This view encompasses the oldest inhabited part of the city, plus adjacent areas to which, in the course of centuries, it expanded. Across the horizon, to the east, the barren Judean wilderness stands above the Jordan Valley and the Dead Sea, which lie in the deep, mist-filled geological rift.

By looking with care and referring to the small drawing, we may easily discern three ridges, each referred to, at one time or other, as Zion. In this respect, Zion has been a movable mountain.

Our starting point will be Jerusalem’s most famous landmark, the golden Dome of the Rock, at far left, on the Temple Mount platform. The Temple Mount lies in the southeast corner of the Old City, enclosed by its 16th-century wall. Extending south from the southern wall are two ridges separated by a valley. The eastern ridge, or hill, was the original Mt. Zion (Zion I), which King David captured from the Jebusites in about 1000 B.C. Later, King Solomon expanded the city to the north and built his palace and the Temple to the Lord on what is today known as the Temple Mount. After that, the Temple Mount was referred to as Mt. Zion (Zion II). At the far right of the Temple Mount platform stands the silver dome of the El Aksa mosque. Immediately to its right, outside the southern wall of the Mount, the broken walls of archaeological excavations may be seen enclosed within the right angle of an asphalt road.

Zion I is now covered with houses; its slopes are marked by a grove of trees along the shallow Tyropoeon Valley on the west and by the shadow of the Kidron Valley on the east. The Kidron Valley separates Zion I from Silwan, the village on the steep hill to its east.

Archaeologists have determined, without doubt, that this narrow spur—Zion I—supplied with abundant water from the Gihon spring, is the original location of the city.

West of Zion I, across the Tyropoeon Valley, another ridge extends south of the Old City. Broader and higher than Zion I, this ridge is easily identified by its landmark in the center of the picture—the large, 20th-century Church of the Dormition, with its pointed gray dome. Today, the name Mt. Zion belongs exclusively to this hill (Zion III). It is this Mt. Zion on which our article focuses.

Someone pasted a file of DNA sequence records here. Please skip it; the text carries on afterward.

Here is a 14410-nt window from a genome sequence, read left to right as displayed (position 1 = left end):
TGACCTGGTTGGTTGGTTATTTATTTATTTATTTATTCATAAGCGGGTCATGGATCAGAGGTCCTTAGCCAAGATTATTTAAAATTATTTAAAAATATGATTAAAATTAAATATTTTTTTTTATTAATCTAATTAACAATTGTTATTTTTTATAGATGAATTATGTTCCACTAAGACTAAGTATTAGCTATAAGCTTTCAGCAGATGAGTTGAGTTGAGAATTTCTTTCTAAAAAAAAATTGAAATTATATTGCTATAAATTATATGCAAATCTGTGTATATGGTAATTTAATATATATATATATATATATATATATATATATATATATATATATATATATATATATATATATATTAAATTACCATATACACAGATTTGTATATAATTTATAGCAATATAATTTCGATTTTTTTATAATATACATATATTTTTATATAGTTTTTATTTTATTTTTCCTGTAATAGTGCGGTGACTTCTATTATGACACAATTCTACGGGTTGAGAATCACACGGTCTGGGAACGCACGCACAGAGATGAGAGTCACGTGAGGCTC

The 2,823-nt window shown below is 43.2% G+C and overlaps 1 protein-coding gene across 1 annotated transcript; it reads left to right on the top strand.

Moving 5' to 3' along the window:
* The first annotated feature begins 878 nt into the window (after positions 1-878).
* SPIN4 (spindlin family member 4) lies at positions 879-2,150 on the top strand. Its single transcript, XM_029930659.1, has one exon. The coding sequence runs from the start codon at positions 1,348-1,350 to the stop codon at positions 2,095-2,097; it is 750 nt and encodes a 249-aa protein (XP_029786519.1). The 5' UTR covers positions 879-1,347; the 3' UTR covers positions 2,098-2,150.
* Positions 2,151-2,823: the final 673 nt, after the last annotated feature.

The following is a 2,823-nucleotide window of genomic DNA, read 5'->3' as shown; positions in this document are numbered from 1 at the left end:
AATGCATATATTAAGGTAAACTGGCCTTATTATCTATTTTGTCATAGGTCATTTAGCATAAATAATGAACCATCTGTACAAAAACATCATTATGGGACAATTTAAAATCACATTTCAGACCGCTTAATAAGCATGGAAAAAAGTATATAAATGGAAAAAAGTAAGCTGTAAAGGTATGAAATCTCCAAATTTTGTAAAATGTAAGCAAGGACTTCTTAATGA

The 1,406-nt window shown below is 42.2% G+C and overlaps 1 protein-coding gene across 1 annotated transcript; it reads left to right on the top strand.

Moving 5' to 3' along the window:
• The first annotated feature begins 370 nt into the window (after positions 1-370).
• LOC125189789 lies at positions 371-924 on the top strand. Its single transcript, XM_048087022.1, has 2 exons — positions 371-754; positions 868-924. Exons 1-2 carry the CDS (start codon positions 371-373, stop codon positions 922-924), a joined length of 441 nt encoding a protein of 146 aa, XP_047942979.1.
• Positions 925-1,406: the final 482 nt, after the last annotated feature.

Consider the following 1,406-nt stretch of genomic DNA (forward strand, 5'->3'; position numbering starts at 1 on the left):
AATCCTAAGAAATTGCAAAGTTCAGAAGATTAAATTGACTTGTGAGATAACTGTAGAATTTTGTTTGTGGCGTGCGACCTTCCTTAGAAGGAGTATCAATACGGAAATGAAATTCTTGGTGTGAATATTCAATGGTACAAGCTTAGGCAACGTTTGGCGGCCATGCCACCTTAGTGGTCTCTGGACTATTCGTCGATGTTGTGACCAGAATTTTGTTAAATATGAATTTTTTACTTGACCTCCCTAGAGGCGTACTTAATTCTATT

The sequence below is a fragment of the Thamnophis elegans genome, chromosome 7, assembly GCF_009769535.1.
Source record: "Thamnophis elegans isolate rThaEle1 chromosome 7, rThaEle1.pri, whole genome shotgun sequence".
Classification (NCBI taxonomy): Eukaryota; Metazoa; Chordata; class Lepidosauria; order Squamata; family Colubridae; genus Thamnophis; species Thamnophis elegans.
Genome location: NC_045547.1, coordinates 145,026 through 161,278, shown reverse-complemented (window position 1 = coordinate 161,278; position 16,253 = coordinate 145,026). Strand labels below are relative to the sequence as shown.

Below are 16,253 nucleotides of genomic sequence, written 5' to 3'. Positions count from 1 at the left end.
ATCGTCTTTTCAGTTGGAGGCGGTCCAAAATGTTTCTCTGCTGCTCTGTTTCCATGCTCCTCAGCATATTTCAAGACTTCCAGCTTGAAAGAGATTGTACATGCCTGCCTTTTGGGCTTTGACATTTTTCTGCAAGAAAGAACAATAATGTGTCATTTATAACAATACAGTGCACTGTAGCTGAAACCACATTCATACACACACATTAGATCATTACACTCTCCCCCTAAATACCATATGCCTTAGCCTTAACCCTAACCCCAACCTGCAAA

On Zion III, very near to the modern basilica, the author locates archaeological evidence for the Judeo-Christian synagogue that became known as the Church of the Apostles. This church marked the site where the apostles prayed after witnessing Christ’s post-resurrection ascent to heaven on the Mount of Olives (Acts 1:1–13). Here also is where Peter is said to have delivered his famous Pentecost sermon (Acts 2), as well as the place of the Last Supper. In time this Judeo-Christian synagogue was erroneously thought to be the tomb of King David. (David’s tomb also moved in the course of time—from Zion I, to Bethlehem and then to this Judeo-Christian synagogue on Zion III.) During a period of Moslem occupation, it was turned into a mosque, and while the Crusaders controlled it, they built a room above it that is still venerated as the cenacle, or “upper room,” where the Last Supper took place.

On the western side of Zion III (outside the picture) is the Hinnom Valley, which curves around south of Zion III (as we see) turning east, going past the Tyropoeon Valley and then connecting with the Kidron Valley, east of Zion I.